Friday 19 April 2019

John Boland on TV: Feeble comedy and true horror mark the viewing week

 

Old jokes: Coogan and Fielding in This Time with Alan Partridge
Old jokes: Coogan and Fielding in This Time with Alan Partridge

John Boland

Whenever I'm idly channel surfing and happen upon an episode of Father Ted, I invariably end up watching it. It's that good, and that timeless, too.

The same goes when I chance upon two other Graham Linehan sitcoms - The IT Crowd, starring Chris O'Dowd, and Black Books, starring co-creator Dylan Moran - and I seldom pass up the opportunity to guffaw at reruns of Fawlty Towers, despite gags that wouldn't get past today's consensus on what's acceptable.

Yet I can't bring myself to rewatch The Royle Family, a sitcom I thought unmissably innovative and hilarious in the 1990s but now carries the aura of something that seems irredeemably dated, though I don't quite know why.

So where does that leave Alan Partridge, whose idiotically inept and inappropriate talk show host was so funny when Knowing Me, Knowing You first aired in 1994 and whose 1997 first series of I'm Alan Partridge, set in a Norwich travel hotel, was even more inspired. I could still happily rewatch any episode of the latter, though its second season was much broader and less amusing.

And now, more than two decades later, creator and star Steve Coogan has brought his squirm-inducing character back to life in This Time with Alan Partridge (BBC1), the set-up here being that the BBC is unwisely giving Alan a late-career chance to redeem himself by allowing him to co-host a magazine programme that's clearly modelled on its own long-running The One Show.

Alan is now dimly aware that times have changed and that attitudes he once nonchalantly espoused are no longer acceptable, but he still can't control either his demons or his ineptitude - introducing a guest as Alice Clunt, only to be informed that her name is Alice Fluck.

That joke was used decades ago about Diana Dors, whose real surname was Diana Fluck, and its recycling here signalled from the outset that there would be little startlingly new about the revived Alan. And so it proved in a first episode that provoked few outright laughs.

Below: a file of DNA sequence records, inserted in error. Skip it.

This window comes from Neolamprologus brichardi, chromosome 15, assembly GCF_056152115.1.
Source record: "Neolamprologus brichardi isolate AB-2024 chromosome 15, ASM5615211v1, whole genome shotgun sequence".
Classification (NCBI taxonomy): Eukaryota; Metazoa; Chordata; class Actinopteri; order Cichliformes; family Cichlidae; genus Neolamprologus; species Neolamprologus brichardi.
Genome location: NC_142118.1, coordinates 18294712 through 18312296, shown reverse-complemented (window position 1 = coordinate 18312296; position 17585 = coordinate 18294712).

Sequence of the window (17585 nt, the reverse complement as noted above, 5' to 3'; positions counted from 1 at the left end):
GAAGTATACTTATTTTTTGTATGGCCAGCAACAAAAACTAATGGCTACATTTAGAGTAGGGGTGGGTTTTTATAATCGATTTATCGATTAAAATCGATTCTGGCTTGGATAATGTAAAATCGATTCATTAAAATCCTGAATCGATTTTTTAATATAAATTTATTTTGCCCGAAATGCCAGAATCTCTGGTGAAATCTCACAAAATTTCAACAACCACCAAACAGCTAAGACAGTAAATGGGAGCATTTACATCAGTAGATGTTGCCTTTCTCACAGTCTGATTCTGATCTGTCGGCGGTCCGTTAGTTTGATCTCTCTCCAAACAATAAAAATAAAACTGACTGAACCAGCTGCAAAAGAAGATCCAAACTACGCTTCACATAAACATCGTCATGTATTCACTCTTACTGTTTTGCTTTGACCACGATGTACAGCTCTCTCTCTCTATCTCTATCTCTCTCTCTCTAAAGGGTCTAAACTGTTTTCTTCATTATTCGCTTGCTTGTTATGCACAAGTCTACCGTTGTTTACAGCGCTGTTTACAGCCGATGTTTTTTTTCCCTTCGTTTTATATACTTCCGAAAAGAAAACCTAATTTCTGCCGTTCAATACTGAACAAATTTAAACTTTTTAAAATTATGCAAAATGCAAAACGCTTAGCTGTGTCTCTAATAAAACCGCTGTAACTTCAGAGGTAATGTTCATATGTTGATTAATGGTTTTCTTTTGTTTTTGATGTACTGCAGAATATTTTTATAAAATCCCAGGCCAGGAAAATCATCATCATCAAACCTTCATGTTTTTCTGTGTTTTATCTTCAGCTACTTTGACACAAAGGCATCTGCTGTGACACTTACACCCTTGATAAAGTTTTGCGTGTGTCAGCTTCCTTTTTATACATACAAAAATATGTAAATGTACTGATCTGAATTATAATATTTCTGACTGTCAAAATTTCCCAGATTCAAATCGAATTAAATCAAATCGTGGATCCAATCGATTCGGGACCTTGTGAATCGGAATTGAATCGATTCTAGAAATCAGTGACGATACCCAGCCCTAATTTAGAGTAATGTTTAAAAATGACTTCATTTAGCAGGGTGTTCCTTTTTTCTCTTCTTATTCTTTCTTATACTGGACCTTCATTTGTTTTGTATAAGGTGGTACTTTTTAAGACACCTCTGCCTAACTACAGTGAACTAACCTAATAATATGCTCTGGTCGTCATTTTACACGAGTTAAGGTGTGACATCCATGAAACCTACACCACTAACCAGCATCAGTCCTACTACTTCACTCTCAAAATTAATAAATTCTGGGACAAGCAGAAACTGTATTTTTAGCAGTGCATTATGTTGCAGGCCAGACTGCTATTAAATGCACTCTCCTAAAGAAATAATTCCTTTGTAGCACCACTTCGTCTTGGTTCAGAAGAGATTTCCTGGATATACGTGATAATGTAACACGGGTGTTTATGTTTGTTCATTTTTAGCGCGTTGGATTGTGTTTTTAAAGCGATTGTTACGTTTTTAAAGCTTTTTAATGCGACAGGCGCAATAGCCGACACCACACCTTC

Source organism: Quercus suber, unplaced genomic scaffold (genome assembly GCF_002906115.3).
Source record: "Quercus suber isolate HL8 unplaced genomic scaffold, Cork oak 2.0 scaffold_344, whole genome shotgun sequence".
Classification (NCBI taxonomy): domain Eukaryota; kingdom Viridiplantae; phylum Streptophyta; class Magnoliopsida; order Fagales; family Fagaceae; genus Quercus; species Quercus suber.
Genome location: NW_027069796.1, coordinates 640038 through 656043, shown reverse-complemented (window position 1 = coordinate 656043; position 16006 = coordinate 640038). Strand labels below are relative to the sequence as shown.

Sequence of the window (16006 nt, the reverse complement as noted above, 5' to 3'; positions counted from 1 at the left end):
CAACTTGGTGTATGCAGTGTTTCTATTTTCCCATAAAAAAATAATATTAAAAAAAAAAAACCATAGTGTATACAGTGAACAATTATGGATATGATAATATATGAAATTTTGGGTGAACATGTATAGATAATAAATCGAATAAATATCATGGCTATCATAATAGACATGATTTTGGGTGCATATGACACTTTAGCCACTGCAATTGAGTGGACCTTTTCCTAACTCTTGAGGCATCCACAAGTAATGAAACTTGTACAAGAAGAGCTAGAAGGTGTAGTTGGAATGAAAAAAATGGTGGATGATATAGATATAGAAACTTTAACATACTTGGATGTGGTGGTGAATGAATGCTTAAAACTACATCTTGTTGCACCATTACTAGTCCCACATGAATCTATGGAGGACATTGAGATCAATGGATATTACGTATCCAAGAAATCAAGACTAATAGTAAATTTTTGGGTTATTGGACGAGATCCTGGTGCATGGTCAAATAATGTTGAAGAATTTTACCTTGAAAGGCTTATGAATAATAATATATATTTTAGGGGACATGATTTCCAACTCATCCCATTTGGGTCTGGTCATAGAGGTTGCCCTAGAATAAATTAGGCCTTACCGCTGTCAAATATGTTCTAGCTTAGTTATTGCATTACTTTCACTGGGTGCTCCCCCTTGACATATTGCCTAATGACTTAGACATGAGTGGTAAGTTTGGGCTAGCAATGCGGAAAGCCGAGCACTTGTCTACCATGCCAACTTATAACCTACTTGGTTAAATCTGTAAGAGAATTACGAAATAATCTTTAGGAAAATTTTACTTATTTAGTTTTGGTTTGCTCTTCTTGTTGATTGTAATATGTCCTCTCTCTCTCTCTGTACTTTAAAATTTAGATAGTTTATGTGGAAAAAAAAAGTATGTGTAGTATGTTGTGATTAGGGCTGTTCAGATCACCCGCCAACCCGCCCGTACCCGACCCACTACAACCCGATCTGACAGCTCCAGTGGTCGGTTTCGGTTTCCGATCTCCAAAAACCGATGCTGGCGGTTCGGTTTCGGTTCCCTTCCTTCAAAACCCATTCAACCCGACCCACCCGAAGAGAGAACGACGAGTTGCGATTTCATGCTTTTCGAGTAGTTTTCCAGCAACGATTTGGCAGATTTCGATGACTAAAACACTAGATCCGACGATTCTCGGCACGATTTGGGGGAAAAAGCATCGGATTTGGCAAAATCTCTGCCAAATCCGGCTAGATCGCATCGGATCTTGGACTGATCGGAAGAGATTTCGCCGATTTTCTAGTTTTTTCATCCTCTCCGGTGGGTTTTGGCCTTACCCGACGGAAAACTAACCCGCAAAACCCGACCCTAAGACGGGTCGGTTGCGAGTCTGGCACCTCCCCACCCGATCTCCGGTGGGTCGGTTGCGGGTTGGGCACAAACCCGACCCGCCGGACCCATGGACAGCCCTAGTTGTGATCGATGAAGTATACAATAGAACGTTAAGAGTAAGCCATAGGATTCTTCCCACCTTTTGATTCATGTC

Susannah Fielding was excellent as co-host Jenny, managing to maintain a rictus grin throughout all of Alan's gaffes, but the level of invention was low and the viewer was left wondering if this marvellous comic creation shouldn't have been left to our memories and to reruns.

Still, it was a masterpiece compared with the other new BBC1 sitcom, Warren, which preceded it half-an-hour earlier. It starred Martin Clunes as a grouchy middle-aged driving instructor and he was just as resistible here as he had been in the awful Men Behaving Badly nearly three decades ago.

This was One Foot in the Grave territory, though without Richard Wilson or Annette Crosbie or the inspired set-ups or great gags that distinguished David Renwick's classic 1990s series. Instead it was truly dire.

And what's to be said about Soft Border Patrol (BBC2), except that it's a BBC Northern Ireland attempt at a comedy about Brexit, which tells you everything you need to know. Oh, give my head peace, as that other BBC NI comedy dud would have it.

From feeble comedy to true horror. Her Name is Clodagh (RTÉ1) was the title of a Claire Byrne Live special in which the presenter interviewed the mother and sister of Clodagh Hawe, who was slaughtered, along with her three sons, by husband Alan in their Cavan home in August 2016.

This was very hard to watch and was clearly an ordeal for both Mary Coll and daughter Jacqueline as they told the ghastly details of what happened - or as much as they knew, given that the gardaí have inexplicably withheld from them its file on the case, which might explain to them the circumstances that led to this unspeakable act of family annihilation.

Claire Byrne was a sensitive interviewer, though the viewer never learned whether she or her team had contacted the school where Hawe taught and where he was supposed to have accessed online pornography that looked likely to ruin his career and his reputation.

And so, in a monstrous act of demented egotism, he murdered those closest to him.

"He had the illusion," Mary said, "that they couldn't manage without him. That's how important he thought he was. He felt that he was judge, jury and executioner".

In concentrating on Clodagh and her boys, the programme was a necessary corrective to media reports at the time, many of which focused instead on their killer as a family man and pillar of the community who had done an inexplicable, if terrible, thing - thus consigning his victims to secondary status.

Mary and Jacqueline's eloquence put these matters right, though probably only a public inquiry will give them the answers they deserve.

In the third instalment of Dermot Bannon's Incredible Homes (RTÉ1), Ireland's only architect was in Sweden, where apparently it can be very cold and gets dark very early. But that didn't stop him climbing into a hot tub and renewing contact with his "inner child". The experience was "bliss", the snowy countryside was "achingly beautiful", and as for the designer house nestling halfway up a tree: "Oh my God! Wow!"

Meanwhile in the second episode of Home of the Year (RTÉ1), judge Deirdre Whelan thought a redbrick terrace house in Dublin was both "fabulous" and "fantastic", while a cottage in Co Down was "overwhelming".

Now You See Me (RTÉ1) is a strange title for a four-part series about cycling. Given its bias, it could more accurately have been called Motorists Are Bad, Cyclists Are Great.

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